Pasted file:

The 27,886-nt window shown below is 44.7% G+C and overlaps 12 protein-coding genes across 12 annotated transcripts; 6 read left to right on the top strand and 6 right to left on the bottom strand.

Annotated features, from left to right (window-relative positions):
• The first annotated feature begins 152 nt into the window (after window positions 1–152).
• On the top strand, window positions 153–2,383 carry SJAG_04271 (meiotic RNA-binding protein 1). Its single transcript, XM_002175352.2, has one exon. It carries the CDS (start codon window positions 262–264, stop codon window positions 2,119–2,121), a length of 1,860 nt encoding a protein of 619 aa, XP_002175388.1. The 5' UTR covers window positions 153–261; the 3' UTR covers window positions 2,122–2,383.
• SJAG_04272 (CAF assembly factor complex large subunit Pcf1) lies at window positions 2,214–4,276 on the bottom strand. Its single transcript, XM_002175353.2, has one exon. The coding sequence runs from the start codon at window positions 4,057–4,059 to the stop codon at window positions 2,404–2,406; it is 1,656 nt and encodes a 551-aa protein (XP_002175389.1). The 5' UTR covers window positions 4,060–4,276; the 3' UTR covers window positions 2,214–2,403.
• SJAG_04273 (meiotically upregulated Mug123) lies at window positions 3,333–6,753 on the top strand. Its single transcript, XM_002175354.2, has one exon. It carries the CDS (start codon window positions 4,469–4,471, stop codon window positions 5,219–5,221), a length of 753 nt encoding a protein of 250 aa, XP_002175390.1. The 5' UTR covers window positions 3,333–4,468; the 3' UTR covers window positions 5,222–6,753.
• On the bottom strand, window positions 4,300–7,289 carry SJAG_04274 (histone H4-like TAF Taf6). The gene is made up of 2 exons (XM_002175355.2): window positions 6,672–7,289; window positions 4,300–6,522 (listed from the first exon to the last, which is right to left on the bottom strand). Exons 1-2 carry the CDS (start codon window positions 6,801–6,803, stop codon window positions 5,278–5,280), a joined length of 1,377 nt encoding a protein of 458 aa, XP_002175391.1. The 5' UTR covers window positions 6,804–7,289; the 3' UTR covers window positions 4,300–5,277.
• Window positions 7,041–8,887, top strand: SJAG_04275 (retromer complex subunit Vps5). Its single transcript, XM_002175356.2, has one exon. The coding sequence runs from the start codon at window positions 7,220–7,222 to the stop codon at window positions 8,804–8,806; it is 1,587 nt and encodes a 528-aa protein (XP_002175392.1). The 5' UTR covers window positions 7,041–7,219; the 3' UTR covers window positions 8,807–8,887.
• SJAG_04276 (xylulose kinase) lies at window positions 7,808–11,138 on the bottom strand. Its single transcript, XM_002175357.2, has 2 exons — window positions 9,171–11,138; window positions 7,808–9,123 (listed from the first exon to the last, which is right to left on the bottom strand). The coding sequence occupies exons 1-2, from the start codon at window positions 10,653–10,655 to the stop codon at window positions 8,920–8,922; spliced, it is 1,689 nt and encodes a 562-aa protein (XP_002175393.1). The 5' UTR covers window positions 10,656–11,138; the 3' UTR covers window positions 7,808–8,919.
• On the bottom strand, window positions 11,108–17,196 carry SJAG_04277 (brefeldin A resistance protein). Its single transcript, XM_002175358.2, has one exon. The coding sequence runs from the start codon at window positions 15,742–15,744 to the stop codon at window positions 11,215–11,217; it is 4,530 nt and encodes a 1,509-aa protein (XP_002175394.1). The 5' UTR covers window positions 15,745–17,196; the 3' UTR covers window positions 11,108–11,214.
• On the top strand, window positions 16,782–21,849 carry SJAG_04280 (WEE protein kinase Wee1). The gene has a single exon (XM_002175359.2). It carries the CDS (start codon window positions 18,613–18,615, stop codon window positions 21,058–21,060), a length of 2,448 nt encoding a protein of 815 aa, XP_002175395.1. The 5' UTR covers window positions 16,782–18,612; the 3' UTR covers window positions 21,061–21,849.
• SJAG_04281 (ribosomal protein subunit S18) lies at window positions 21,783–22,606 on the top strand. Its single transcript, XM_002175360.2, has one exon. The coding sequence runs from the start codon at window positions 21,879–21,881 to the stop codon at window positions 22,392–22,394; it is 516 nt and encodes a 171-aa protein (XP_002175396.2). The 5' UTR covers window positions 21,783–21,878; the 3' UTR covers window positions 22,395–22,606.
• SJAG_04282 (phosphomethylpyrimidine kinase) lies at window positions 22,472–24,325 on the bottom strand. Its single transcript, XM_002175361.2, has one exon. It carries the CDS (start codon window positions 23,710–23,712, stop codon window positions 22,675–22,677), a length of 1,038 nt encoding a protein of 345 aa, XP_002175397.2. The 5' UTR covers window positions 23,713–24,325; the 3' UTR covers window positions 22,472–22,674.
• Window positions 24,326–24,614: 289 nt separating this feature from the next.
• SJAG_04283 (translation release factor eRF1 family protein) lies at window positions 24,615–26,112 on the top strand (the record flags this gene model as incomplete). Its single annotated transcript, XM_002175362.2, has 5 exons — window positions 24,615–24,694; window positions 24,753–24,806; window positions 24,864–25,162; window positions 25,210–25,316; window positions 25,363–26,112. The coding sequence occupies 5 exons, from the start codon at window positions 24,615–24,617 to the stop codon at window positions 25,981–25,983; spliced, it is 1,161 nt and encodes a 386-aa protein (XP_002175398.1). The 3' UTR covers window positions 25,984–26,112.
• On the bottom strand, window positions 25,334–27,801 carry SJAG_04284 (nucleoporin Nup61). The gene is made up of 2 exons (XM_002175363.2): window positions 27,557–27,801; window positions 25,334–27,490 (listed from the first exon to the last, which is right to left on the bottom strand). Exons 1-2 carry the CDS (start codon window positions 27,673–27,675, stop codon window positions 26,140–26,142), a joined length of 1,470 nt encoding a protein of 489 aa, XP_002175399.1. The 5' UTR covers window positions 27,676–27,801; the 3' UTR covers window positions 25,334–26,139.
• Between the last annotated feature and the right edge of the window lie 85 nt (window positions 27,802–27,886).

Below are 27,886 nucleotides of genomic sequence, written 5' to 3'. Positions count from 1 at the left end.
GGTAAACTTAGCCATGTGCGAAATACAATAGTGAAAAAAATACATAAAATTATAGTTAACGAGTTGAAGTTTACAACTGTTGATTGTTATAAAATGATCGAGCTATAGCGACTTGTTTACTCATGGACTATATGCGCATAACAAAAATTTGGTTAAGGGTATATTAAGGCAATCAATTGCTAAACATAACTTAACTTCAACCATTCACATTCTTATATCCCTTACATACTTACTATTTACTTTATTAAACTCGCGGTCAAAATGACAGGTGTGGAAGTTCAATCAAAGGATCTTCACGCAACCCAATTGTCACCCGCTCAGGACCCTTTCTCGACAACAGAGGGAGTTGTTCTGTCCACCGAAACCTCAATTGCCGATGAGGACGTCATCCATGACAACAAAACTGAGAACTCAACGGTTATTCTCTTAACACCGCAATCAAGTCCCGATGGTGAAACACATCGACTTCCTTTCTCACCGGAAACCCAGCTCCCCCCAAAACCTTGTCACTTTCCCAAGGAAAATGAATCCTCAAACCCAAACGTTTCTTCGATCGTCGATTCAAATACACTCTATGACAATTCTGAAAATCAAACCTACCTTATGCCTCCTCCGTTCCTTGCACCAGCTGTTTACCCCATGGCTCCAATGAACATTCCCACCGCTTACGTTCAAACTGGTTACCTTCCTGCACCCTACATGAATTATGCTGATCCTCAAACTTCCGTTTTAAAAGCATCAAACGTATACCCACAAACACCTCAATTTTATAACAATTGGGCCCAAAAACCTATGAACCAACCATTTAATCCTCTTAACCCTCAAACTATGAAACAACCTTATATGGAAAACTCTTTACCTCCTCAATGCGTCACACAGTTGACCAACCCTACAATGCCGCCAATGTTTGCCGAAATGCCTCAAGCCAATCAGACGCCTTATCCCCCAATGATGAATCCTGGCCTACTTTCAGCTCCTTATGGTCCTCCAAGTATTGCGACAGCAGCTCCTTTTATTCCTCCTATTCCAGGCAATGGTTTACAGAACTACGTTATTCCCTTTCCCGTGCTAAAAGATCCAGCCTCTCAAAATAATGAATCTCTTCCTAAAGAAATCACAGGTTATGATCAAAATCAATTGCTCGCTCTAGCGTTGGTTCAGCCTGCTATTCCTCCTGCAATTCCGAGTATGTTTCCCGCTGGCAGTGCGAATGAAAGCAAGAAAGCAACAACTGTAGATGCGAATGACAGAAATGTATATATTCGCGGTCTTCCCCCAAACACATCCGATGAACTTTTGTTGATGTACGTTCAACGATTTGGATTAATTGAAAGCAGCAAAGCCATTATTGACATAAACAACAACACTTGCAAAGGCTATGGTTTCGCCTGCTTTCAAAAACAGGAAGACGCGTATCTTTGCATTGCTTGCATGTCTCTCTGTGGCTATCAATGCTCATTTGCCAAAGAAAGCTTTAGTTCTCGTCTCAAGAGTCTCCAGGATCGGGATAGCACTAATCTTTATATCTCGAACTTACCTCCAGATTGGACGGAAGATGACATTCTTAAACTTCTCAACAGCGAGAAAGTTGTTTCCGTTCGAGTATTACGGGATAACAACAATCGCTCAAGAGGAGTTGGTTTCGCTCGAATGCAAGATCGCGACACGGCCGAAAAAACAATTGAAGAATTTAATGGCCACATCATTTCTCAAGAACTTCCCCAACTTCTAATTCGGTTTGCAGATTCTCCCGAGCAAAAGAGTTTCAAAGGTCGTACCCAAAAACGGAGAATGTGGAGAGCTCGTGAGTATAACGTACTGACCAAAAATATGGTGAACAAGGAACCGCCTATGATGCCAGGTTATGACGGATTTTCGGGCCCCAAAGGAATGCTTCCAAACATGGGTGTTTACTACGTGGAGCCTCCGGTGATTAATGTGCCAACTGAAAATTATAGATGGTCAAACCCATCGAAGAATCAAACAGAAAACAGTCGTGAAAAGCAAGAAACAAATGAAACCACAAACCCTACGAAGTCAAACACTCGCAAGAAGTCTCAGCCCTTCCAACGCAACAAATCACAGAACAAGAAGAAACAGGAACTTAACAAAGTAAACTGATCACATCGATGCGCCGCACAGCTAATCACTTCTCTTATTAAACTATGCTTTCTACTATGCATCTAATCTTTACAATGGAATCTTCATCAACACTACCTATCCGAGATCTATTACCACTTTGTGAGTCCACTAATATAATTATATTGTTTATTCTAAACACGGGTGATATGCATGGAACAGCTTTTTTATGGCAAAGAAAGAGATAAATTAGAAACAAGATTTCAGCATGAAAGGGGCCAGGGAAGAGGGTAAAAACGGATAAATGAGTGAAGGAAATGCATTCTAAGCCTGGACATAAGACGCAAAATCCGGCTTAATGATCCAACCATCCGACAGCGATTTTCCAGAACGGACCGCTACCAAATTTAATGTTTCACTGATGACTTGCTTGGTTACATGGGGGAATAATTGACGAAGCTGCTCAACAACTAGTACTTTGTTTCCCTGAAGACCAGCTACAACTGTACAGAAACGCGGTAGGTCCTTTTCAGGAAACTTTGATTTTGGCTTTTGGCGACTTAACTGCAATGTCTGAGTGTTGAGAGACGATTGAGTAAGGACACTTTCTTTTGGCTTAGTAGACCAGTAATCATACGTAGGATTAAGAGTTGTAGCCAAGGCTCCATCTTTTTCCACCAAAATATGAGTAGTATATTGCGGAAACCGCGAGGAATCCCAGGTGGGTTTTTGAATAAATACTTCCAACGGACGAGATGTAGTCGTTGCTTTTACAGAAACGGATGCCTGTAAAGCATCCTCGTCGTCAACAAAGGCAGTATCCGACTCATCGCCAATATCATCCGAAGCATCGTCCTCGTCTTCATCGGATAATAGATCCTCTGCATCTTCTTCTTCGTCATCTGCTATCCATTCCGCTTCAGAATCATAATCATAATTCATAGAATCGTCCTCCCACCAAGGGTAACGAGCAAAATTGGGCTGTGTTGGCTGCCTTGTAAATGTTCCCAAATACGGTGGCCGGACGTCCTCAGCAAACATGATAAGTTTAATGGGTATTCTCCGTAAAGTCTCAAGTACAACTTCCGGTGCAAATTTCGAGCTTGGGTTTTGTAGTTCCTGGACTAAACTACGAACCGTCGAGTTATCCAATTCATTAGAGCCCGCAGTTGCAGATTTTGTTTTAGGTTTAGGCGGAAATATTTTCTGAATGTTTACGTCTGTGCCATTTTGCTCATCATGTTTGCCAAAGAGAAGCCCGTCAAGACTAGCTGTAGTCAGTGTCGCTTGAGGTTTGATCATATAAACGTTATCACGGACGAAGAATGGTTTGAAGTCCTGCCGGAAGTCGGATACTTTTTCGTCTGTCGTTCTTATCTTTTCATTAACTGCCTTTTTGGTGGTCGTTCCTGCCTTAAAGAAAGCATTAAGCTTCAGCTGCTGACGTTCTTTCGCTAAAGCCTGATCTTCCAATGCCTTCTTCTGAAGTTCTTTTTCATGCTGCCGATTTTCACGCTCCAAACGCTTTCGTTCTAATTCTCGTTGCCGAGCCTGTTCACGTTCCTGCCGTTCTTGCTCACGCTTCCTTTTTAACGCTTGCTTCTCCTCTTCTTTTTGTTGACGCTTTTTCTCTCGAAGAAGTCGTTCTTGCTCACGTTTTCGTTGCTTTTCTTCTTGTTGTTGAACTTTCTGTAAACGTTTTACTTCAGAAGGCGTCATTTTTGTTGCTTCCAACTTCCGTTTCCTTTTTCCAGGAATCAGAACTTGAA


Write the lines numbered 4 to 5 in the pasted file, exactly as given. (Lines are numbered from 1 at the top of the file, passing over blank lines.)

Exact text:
• On the top strand, window positions 153–2,383 carry SJAG_04271 (meiotic RNA-binding protein 1). Its single transcript, XM_002175352.2, has one exon. It carries the CDS (start codon window positions 262–264, stop codon window positions 2,119–2,121), a length of 1,860 nt encoding a protein of 619 aa, XP_002175388.1. The 5' UTR covers window positions 153–261; the 3' UTR covers window positions 2,122–2,383.
• SJAG_04272 (CAF assembly factor complex large subunit Pcf1) lies at window positions 2,214–4,276 on the bottom strand. Its single transcript, XM_002175353.2, has one exon. The coding sequence runs from the start codon at window positions 4,057–4,059 to the stop codon at window positions 2,404–2,406; it is 1,656 nt and encodes a 551-aa protein (XP_002175389.1). The 5' UTR covers window positions 4,060–4,276; the 3' UTR covers window positions 2,214–2,403.